The big worry for the coming budget is the sanctity of the fiscal deficit. With the pressures of OROP and the Seventh Central Pay Commission (SCPC), the fiscal deficit is likely to take a hit of nearly 0.5%. It is going to be really hard to maintain the fiscal deficit at 3.5% of GDP. The big question is should the government focus on fiscal prudence or on spending more to push growth in the economy. The broad expectation from most of the economists, analysts and the general public is that the government will spend more in this budget to create demand through higher income effect.
Give more spending power to the people…
The big expectation in this budget is that more money would be put at the disposal of people in rural and urban India. Some of the key expectations on these lines are:
- Raising the personal tax limits and reintroducing Standard Deduction to put more money into the hands of the people.
- Make the exemptions like Section 24 and Section 80C more realistic in tune with the changing times. These limits call for an expansion to more real levels.
- Spend more on rural projects so that rural incomes can be increased. Average rural incomes are already 35% below the average urban incomes and that anomaly needs to be rectified.
- Focus on rural employment generation programs like MNREGA to bring back rural incomes and demand to the 2011 levels.
- Spend heavily on infrastructure creation so that the spill over effects can be felt across rural and urban centres.
Big Push to Infrastructure…
When the first report on infrastructure was prepared by the Dr. Rakesh Mohan Committee in 1997, it had estimated an investment of $200 billion over 10 years. That requirement has already gone up to $1.2 trillion in the next 10 years. India operates on a GDP base of $2 trillion per annum. On that base it is growing at 7.4% per annum. Better world class infrastructure can spurt the GDP growth rate by another 2%. That alone implies an accretion of $40 billion worth of income per year. Its wealth impact will be huge. Also higher quality infrastructure will be instrumental in reducing the cost of doing business in India.
Spend more on primary health and primary education…
India spends lower than many developing countries on primary health and primary education as a percentage of GDP. Over the last few years we have seen expenditure on primary education and primary health curtailed due to budgetary constraints. The major expectation in this budget is that these expenditures are replenished to their original levels. Spending on primary health and primary education is more of an investment on the future of the nation and India cannot afford to be lax about it. In fact, the government should go ahead and guarantee a specific percentage of GDP earmarked for primary health and primary education and that discipline will have to be maintained irrespective of which government comes to power.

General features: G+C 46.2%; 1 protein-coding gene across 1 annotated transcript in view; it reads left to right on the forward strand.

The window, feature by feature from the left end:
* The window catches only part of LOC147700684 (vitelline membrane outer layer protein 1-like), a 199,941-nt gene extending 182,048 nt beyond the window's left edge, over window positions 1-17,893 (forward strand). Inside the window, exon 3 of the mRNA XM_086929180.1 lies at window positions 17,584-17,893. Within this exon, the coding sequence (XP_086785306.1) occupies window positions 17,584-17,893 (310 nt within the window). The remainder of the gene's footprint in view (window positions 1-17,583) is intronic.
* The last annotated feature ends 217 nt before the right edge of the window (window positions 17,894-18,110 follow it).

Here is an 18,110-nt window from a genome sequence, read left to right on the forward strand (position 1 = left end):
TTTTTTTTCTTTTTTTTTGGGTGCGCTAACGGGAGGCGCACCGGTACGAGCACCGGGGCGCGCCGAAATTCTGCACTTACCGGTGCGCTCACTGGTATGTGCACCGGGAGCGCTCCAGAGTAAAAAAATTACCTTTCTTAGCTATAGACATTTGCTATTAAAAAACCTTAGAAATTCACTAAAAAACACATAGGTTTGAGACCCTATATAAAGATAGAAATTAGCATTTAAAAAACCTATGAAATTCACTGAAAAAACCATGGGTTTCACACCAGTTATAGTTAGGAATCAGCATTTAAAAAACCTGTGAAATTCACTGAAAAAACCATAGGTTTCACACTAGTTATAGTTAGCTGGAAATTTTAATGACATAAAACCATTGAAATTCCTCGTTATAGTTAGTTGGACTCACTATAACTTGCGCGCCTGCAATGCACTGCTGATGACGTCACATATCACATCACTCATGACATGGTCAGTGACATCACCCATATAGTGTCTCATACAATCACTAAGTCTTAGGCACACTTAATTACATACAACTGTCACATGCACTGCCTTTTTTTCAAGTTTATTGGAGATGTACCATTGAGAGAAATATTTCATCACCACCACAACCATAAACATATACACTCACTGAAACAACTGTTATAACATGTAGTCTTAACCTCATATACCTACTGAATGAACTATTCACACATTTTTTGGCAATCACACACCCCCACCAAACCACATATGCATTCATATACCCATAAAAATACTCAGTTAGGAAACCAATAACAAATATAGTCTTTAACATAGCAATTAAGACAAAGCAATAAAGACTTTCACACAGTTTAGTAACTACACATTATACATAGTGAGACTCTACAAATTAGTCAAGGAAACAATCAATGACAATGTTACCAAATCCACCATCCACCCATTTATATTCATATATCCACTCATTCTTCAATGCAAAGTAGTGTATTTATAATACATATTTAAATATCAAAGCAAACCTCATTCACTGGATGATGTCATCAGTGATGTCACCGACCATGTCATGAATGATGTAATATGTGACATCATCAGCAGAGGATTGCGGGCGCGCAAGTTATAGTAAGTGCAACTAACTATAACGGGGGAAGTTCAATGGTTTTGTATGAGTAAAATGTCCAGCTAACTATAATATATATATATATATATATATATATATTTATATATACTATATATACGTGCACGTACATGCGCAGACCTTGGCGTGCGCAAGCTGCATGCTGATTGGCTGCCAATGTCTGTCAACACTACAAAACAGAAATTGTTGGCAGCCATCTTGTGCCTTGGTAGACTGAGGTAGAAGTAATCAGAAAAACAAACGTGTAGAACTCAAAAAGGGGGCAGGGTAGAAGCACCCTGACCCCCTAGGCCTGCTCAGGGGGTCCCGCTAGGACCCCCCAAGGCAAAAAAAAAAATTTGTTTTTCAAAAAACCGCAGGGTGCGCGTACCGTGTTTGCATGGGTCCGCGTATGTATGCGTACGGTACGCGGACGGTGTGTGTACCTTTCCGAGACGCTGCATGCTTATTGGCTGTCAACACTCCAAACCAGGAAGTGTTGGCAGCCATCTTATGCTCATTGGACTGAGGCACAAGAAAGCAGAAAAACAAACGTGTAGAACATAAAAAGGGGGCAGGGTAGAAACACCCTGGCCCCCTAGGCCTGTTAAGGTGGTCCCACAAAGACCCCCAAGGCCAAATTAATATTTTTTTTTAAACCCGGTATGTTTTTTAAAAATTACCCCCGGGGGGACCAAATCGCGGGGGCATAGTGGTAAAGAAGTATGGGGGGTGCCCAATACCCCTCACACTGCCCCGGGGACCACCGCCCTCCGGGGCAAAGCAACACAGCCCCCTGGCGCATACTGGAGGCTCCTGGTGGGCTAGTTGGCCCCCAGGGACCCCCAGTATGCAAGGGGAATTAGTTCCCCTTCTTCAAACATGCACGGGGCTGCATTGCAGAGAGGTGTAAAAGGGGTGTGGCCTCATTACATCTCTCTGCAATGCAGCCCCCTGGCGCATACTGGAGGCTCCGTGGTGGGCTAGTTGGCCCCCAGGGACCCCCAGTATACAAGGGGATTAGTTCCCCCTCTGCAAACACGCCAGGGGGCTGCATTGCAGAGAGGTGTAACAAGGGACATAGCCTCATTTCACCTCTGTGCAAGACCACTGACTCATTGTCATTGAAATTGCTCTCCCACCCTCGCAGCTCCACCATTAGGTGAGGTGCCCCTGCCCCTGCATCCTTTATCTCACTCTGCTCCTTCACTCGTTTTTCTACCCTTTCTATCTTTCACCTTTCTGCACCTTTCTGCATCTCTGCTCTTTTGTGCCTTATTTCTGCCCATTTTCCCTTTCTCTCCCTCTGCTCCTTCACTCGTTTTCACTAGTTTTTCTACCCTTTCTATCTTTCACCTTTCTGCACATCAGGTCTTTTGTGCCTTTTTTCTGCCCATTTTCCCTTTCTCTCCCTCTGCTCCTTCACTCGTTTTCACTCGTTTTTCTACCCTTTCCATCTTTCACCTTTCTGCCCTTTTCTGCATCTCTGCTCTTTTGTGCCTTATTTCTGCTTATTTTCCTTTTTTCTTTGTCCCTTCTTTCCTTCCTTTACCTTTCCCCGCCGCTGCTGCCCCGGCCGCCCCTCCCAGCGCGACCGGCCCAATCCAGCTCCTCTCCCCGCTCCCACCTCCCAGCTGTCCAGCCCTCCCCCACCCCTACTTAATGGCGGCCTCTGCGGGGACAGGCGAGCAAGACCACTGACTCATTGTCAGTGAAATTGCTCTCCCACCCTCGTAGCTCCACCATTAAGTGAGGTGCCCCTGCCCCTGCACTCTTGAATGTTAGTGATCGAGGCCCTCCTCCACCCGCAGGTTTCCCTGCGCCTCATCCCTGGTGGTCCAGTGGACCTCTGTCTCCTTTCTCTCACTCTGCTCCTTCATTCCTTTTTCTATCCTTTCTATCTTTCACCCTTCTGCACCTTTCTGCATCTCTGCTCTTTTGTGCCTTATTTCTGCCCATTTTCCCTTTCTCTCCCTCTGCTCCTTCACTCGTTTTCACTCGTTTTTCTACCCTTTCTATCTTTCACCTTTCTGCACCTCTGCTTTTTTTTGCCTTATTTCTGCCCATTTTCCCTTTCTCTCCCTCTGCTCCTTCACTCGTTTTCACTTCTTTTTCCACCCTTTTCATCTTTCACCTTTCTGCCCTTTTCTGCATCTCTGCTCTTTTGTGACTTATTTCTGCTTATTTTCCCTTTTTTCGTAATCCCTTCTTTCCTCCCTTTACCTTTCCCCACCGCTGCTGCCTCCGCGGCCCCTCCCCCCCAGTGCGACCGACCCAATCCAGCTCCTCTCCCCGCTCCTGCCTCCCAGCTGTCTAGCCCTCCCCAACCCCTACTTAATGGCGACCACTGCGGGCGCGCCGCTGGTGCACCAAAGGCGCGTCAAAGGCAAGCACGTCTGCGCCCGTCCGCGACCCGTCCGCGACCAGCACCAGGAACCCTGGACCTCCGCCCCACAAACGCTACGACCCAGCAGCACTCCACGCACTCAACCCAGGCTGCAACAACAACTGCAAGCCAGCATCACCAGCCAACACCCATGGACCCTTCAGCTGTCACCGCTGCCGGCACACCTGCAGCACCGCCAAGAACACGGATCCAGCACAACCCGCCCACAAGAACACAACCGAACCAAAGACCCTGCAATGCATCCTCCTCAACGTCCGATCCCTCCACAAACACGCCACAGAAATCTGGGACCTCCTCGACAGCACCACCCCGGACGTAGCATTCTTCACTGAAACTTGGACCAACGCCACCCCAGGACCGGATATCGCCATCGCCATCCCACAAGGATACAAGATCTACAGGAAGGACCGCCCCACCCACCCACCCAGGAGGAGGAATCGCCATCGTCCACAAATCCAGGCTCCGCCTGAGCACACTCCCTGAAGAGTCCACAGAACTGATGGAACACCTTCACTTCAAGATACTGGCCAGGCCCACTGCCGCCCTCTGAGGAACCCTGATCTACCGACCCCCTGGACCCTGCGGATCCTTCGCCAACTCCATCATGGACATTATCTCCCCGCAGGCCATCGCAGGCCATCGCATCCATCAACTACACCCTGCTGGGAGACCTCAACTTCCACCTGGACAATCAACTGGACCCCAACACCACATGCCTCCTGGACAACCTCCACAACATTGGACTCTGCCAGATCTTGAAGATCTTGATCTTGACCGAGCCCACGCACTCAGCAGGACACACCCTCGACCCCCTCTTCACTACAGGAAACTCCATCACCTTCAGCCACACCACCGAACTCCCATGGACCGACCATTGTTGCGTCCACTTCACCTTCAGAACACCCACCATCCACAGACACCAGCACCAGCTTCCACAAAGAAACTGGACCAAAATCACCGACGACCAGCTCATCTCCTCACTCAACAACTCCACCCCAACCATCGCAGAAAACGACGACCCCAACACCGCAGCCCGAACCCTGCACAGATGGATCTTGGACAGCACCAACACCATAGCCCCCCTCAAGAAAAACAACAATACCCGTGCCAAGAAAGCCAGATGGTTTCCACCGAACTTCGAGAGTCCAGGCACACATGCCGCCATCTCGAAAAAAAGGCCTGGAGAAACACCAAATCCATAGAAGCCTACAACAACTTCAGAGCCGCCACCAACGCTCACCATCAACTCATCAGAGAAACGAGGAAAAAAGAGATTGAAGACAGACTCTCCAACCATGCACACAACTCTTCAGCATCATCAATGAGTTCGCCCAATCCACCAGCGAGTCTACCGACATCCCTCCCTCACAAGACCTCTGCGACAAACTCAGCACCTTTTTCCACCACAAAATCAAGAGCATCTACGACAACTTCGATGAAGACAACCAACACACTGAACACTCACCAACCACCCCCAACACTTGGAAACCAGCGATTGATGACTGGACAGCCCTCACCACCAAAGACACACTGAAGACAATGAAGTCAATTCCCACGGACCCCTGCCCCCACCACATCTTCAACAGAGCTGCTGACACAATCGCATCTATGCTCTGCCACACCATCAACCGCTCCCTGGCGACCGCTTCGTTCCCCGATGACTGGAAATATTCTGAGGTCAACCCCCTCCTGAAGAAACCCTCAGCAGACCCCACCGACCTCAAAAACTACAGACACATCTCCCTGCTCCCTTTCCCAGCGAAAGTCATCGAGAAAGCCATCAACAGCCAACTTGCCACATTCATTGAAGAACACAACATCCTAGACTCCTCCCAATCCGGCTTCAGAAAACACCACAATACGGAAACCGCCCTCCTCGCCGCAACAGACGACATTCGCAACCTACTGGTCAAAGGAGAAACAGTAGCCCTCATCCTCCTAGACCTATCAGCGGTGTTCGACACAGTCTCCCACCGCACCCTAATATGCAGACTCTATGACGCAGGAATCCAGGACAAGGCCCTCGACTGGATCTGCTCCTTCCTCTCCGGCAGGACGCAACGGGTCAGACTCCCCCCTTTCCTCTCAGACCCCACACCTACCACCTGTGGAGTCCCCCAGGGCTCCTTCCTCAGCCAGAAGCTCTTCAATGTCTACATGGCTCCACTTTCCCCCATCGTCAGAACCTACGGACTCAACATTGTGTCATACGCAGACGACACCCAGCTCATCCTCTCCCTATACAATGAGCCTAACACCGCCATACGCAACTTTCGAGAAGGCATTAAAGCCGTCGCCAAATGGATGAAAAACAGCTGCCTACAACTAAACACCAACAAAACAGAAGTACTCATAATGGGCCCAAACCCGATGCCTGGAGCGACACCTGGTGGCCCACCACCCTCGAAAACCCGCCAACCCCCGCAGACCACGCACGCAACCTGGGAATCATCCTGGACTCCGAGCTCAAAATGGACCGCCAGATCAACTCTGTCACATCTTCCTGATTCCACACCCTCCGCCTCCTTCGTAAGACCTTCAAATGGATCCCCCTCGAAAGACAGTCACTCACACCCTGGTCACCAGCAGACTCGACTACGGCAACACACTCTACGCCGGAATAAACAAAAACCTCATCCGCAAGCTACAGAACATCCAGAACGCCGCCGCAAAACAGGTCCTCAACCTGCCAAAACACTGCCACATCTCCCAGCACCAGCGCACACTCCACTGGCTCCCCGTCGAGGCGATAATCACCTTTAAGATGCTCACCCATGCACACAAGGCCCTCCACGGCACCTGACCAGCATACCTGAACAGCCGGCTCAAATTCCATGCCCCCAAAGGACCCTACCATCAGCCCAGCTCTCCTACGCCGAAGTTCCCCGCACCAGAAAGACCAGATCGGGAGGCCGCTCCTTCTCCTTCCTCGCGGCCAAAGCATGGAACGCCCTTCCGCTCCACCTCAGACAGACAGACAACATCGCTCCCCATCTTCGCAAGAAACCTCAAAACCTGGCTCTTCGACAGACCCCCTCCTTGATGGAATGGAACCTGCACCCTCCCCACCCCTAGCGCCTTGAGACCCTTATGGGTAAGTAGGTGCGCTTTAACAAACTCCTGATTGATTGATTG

Focus on exports and imports…
This is one area that has not received adequate attention over the last few years. Take the case of exports. The monthly exports have been falling for 14 months in succession. The situation is manageable because imports are also falling due to weak oil prices. This is the time the government comes up with a big push for the next big export potential. The last major thrust was on export of software in the late 1990s. After that, there has never been a concerted effort to push exports in a particular sector with potential. The time to focus on that is now. With oil likely to remain low for quite some time to come, it gives enough room for the government to focus on pushing its export basket.
The government also needs to focus on the quality of imports. Monthly of gold in excess of $2-3 billion is hardly justified. It does not make sense wasting precious foreign exchange to fund unproductive gold. The budget 2016 should take the harsh step to impose curbs if required so that foreign exchange is conserved.
To sum it up, the budget 2016 needs to focus on infrastructure and spending power of people. The longer term benefits of these will be huge.
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